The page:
COVID-19/blood , COVID-19/immunology , Dendritic Cells/immunology , Interferons/immunology , Killer Cells, Natural/immunology , SARS-CoV-2/immunology , T-Lymphocytes, Cytotoxic/immunology , Adult , Bronchi/immunology , Bronchi/virology , COVID-19/pathology , Chicago , Cohort Studies , Disease Progression , Epithelial Cells/cytology , Epithelial Cells/immunology , Epithelial Cells/virology , Female , Humans , Immunity, Innate , London , Male , Nasal Mucosa/immunology , Nasal Mucosa/virology , SARS-CoV-2/growth & development , Single-Cell Analysis , Trachea/virology , Young Adult
5.
Nature ; 602(7897): 487-495, 2022 02.
Article in English | MEDLINE | ID: covidwho-1585830

ABSTRACT

The emergence of SARS-CoV-2 variants of concern suggests viral adaptation to enhance human-to-human transmission1,2. Although much effort has focused on the characterization of changes in the spike protein in variants of concern, mutations outside of spike are likely to contribute to adaptation. Here, using unbiased abundance proteomics, phosphoproteomics, RNA sequencing and viral replication assays, we show that isolates of the Alpha (B.1.1.7) variant3 suppress innate immune responses in airway epithelial cells more effectively than first-wave isolates. We found that the Alpha variant has markedly increased subgenomic RNA and protein levels of the nucleocapsid protein (N), Orf9b and Orf6-all known innate immune antagonists. Expression of Orf9b alone suppressed the innate immune response through interaction with TOM70, a mitochondrial protein that is required for activation of the RNA-sensing adaptor MAVS. Moreover, the activity of Orf9b and its association with TOM70 was regulated by phosphorylation. We propose that more effective innate immune suppression, through enhanced expression of specific viral antagonist proteins, increases the likelihood of successful transmission of the Alpha variant, and may increase in vivo replication and duration of infection4. The importance of mutations outside the spike coding region in the adaptation of SARS-CoV-2 to humans is underscored by the observation that similar mutations exist in the N and Orf9b regulatory regions of the Delta and Omicron variants.


Subject(s)
COVID-19/immunology , COVID-19/virology , Evolution, Molecular , Immune Evasion , Immunity, Innate/immunology , SARS-CoV-2/genetics , SARS-CoV-2/immunology , COVID-19/transmission , Coronavirus Nucleocapsid Proteins/chemistry , Coronavirus Nucleocapsid Proteins/metabolism , Humans , Immunity, Innate/genetics , Interferons/immunology , Phosphoproteins/chemistry , Phosphoproteins/metabolism , Phosphorylation , Proteomics , RNA, Viral/genetics , RNA-Seq , SARS-CoV-2/classification , SARS-CoV-2/growth & development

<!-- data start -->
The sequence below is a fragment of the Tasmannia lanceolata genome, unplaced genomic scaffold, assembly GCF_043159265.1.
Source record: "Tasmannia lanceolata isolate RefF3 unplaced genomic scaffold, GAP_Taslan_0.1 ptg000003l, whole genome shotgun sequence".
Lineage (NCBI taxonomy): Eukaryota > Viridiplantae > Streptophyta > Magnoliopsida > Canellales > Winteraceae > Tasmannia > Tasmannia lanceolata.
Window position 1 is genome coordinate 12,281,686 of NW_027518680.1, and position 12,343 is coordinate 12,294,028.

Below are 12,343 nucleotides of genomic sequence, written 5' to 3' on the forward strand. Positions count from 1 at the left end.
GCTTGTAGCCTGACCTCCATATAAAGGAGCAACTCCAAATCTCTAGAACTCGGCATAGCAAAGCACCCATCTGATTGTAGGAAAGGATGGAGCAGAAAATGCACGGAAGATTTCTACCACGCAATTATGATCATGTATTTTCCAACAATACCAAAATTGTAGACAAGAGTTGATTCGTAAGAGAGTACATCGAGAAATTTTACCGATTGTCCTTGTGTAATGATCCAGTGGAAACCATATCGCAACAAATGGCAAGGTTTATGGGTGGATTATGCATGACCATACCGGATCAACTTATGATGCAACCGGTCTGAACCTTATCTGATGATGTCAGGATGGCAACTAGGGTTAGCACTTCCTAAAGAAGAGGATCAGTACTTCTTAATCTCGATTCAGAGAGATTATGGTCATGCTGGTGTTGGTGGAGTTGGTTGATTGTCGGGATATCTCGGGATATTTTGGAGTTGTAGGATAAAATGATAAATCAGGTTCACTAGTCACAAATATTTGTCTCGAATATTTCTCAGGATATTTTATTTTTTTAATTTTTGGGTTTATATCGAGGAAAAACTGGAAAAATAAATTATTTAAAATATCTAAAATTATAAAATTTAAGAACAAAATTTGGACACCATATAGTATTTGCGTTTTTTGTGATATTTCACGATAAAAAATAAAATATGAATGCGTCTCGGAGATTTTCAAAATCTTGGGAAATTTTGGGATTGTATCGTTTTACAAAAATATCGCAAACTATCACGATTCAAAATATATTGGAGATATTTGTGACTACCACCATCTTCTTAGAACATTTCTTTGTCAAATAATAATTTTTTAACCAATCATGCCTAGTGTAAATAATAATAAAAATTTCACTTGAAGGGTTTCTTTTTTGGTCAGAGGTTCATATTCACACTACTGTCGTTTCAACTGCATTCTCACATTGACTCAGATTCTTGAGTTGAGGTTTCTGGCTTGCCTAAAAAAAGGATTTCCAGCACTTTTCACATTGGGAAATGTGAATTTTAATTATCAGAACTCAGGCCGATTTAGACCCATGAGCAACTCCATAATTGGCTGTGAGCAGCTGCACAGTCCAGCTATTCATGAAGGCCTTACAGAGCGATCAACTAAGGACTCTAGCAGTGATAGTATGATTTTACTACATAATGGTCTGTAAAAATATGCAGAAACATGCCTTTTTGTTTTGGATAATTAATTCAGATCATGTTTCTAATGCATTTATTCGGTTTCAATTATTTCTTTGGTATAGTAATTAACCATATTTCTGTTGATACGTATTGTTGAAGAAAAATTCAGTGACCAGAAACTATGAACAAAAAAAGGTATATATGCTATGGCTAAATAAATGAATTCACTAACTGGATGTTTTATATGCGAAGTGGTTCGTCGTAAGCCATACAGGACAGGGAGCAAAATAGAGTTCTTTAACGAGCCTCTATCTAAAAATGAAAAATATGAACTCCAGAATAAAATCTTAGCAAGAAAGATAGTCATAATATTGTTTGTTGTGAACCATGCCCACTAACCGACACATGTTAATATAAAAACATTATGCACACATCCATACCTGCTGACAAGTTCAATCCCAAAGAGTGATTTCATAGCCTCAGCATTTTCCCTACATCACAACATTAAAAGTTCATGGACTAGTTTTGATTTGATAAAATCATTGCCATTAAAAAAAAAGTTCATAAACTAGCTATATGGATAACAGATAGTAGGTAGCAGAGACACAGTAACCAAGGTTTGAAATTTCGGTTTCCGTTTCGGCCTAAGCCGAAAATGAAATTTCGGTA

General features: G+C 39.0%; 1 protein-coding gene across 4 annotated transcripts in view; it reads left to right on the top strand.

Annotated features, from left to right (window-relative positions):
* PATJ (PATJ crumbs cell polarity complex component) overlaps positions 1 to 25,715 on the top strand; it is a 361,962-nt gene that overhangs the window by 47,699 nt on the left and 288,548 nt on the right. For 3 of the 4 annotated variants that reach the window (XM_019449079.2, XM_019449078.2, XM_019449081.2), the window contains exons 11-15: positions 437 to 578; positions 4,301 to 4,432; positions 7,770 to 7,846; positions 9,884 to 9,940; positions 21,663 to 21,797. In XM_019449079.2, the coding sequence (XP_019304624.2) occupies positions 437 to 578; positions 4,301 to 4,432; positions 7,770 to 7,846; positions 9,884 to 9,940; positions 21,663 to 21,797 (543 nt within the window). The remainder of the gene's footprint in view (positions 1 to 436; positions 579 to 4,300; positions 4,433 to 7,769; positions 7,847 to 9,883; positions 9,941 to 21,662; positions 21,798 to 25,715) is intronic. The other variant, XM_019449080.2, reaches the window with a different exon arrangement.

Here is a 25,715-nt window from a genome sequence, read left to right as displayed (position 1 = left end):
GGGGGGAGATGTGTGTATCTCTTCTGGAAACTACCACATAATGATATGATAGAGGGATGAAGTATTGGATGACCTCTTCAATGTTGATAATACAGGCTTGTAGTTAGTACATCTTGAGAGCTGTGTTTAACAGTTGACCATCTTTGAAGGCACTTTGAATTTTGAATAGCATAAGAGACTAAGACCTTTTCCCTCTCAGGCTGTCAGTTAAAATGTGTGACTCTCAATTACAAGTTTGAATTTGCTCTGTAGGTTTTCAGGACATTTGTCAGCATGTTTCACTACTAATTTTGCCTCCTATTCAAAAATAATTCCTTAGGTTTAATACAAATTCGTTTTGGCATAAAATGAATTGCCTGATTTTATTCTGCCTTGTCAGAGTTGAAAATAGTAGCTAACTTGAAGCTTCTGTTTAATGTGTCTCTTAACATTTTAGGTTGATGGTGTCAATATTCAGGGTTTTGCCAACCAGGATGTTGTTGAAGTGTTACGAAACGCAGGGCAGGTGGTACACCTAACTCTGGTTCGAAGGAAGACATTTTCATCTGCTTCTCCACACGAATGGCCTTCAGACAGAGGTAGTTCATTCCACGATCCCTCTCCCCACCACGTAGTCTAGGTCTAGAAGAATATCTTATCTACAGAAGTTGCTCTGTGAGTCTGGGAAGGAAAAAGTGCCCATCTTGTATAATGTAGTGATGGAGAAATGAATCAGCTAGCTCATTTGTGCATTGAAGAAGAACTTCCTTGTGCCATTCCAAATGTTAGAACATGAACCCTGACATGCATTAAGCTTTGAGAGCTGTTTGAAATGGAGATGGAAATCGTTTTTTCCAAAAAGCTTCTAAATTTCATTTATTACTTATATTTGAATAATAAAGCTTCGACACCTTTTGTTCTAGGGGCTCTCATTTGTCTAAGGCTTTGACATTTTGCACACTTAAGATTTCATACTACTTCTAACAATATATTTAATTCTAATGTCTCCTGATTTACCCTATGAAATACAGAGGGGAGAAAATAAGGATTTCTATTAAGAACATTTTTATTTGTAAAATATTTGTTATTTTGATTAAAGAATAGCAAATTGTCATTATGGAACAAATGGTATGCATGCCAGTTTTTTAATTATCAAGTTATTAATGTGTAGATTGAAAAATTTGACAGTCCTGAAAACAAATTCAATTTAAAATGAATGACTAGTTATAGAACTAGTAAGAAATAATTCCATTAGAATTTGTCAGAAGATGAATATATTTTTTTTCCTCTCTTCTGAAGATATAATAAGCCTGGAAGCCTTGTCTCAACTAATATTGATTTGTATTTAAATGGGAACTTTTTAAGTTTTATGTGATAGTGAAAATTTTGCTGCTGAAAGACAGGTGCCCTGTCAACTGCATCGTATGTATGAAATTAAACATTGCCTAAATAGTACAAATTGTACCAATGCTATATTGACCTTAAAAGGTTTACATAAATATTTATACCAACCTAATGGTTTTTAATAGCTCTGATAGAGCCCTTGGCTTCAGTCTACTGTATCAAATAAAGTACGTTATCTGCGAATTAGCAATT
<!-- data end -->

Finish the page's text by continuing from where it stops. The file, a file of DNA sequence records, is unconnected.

6.
EMBO J ; 40(15): e107826, 2021 08 02.
Article in English | MEDLINE | ID: covidwho-1261483

ABSTRACT

SARS-CoV-2 infection causes broad-spectrum immunopathological disease, exacerbated by inflammatory co-morbidities. A better understanding of mechanisms underpinning virus-associated inflammation is required to develop effective therapeutics. Here, we discover that SARS-CoV-2 replicates rapidly in lung epithelial cells despite triggering a robust innate immune response through the activation of cytoplasmic RNA sensors RIG-I and MDA5. The inflammatory mediators produced during epithelial cell infection can stimulate primary human macrophages to enhance cytokine production and drive cellular activation. Critically, this can be limited by abrogating RNA sensing or by inhibiting downstream signalling pathways. SARS-CoV-2 further exacerbates the local inflammatory environment when macrophages or epithelial cells are primed with exogenous inflammatory stimuli. We propose that RNA sensing of SARS-CoV-2 in lung epithelium is a key driver of inflammation, the extent of which is influenced by the inflammatory state of the local environment, and that specific inhibition of innate immune pathways may beneficially mitigate inflammation-associated COVID-19.


Subject(s)
COVID-19/immunology , DEAD Box Protein 58/immunology , Epithelial Cells/immunology , Interferon-Induced Helicase, IFIH1/immunology , Macrophages/immunology , RNA, Viral/immunology , Receptors, Immunologic/immunology , SARS-CoV-2 , COVID-19/genetics , COVID-19/virology , Cell Line , Cytokines/genetics , Cytokines/immunology , Epithelial Cells/virology , Host-Pathogen Interactions , Humans , Immunity, Innate , Inflammation/genetics , Inflammation/immunology , Inflammation/virology , Janus Kinases/immunology , Lung/cytology , Lung/immunology , Lung/virology , Macrophage Activation , NF-kappa B/immunology , Respiratory Mucosa/cytology , Respiratory Mucosa/immunology , Respiratory Mucosa/virology , SARS-CoV-2/genetics , SARS-CoV-2/physiology , STAT Transcription Factors/immunology , Virus Replication